New Albany residents' Tuesday, Nov. 5, general-election ballots will include plenty of local officeholders -- but no challengers to them.
Although residents won't have to choose among candidates in those races, they will have to decide a charter-amendment request from the city.
The amendment request has been designated as Issue 27 by the Franklin County Board of Elections.
Most of the requested changes are housekeeping in nature, according to New Albany city attorney Mitch Banchefsky. They include:
* Changing references from "village" to "city." New Albany officially became a city in 2011 after surpassing the U.S. Census Bureau's population threshold of 5,000.
* Defining the city's form of government as a council-manager model.
* Making it clear that any qualified council member or other qualified individual may serve as magistrate for New Albany Mayor's Court. Lawyers with the required training may preside over the court, Banchefsky said.
* Selecting a new president pro tempore every year instead of every two years.
* Allowing council to begin proceedings to compel a member to forfeit his or her seat if he or she has three unexcused regular-meeting absences in a 12-month period. The current charter says three consecutive meeting absences are required to begin this process.
* Labeling any police positions above the level of sergeant as unclassified. Officers at sergeant rank and below currently are classified employees (meaning they can't be fired without cause) and would continue to be, Banchefsky said. The chief is the department's only unclassified employee, so the change would help the department if it chose to add other higher-ranked leaders, he said.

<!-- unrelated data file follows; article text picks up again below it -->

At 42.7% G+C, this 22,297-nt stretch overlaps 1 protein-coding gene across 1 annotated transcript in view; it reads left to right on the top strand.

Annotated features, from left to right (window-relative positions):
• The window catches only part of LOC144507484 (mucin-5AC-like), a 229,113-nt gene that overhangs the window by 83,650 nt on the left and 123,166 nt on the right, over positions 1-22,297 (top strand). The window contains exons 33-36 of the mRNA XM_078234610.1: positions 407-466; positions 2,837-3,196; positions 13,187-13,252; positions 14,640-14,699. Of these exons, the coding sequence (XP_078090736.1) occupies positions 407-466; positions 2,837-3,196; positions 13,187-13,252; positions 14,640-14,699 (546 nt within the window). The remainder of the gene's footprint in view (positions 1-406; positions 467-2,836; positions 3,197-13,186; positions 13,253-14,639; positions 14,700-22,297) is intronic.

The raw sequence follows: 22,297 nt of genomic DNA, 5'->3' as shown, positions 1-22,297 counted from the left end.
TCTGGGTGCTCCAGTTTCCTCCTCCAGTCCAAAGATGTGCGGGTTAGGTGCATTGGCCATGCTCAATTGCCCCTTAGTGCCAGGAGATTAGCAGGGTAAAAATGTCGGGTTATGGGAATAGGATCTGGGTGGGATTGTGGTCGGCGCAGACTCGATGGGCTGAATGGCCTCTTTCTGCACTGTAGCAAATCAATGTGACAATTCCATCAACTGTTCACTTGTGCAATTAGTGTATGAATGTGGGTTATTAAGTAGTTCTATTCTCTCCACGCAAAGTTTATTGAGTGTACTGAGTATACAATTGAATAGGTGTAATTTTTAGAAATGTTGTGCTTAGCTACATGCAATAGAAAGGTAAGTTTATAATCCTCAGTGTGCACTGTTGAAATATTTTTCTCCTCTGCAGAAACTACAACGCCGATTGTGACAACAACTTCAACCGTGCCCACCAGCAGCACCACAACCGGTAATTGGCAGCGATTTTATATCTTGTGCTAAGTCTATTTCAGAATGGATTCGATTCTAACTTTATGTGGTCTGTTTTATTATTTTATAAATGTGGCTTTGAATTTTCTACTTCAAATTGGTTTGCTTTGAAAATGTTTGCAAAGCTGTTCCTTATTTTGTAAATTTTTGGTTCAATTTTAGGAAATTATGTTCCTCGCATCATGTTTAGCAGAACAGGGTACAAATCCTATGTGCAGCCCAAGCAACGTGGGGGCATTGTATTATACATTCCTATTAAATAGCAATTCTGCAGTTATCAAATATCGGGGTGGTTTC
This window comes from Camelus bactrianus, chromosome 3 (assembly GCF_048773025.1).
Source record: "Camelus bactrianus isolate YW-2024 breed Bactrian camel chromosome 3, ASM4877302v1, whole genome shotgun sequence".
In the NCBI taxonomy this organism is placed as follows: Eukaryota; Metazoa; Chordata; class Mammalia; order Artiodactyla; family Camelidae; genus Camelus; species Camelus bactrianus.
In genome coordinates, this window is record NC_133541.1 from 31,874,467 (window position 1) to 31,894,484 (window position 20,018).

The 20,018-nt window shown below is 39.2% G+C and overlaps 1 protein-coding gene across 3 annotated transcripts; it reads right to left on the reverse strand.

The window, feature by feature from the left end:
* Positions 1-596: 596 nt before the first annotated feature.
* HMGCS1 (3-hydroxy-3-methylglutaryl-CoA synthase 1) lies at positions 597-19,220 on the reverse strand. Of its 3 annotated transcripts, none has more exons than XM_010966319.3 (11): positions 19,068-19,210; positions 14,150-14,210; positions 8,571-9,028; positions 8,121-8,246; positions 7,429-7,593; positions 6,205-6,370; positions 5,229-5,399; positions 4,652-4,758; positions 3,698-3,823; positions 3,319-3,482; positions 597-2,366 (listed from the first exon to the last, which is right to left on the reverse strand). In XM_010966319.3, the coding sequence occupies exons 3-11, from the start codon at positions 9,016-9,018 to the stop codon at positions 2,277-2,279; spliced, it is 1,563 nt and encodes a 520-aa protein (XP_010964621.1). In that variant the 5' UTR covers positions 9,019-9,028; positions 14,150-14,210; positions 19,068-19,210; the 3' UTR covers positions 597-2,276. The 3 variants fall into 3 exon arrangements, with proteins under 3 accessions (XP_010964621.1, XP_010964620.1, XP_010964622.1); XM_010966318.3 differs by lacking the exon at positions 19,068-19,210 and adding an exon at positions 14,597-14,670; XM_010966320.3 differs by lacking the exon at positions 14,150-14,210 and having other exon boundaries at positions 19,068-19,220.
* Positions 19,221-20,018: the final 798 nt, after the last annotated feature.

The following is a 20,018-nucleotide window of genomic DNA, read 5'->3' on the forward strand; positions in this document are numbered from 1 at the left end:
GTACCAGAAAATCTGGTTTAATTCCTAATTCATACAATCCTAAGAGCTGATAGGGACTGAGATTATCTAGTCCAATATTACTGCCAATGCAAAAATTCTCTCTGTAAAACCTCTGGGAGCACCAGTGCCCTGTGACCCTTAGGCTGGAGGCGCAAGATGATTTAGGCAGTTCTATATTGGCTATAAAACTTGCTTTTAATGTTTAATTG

If the changes are approved by New Albany voters, they would go into effect Jan. 1, Banchefsky said.
Local voters also will consider a countywide levy: a 3.1-mill, 10-year renewal levy for Franklin County Children Services that has been designated as Issue 10 by the board of elections.
The 3.1-mill renewal levy is expected to generate more than $85.6 million annually, according to The Columbus Dispatch. The levy will cost property owners about $84.50 per $100,000 in valuation, and it is collecting at an effective rate of 2.76 mills, according to the Franklin County Auditor's Office.
Meanwhile, the unchallenged officeholders are from New Albany, the New Albany-Plain Local School District and Plain Township.
In New Albany, Sloan Spalding is running for re-election as mayor, and Marlene Brisk, Michael Durik and Kasey Kist are running for their New Albany City Council seats. Kist was appointed in November 2018 to replace the late Glyde Marsh and must run to continue serving a term that expires Dec. 31, 2021, according to the board of elections.
For New Albany-Plain Local, Phil Derrow and Paul Naumoff are running for re-election to their second terms on the school board.
For Plain Township, trustee David Olmstead and fiscal officer Bud Zappitelli are running for reelection.
Military and overseas voting began Sept. 20; early in-person and absentee voting for others began Oct. 8.
Go online to ThisWeekNEWS.com/Elections for more coverage of local candidates and issues, and go to ThisWeekNEWS.com for Election Night Live results and recaps Nov. 5.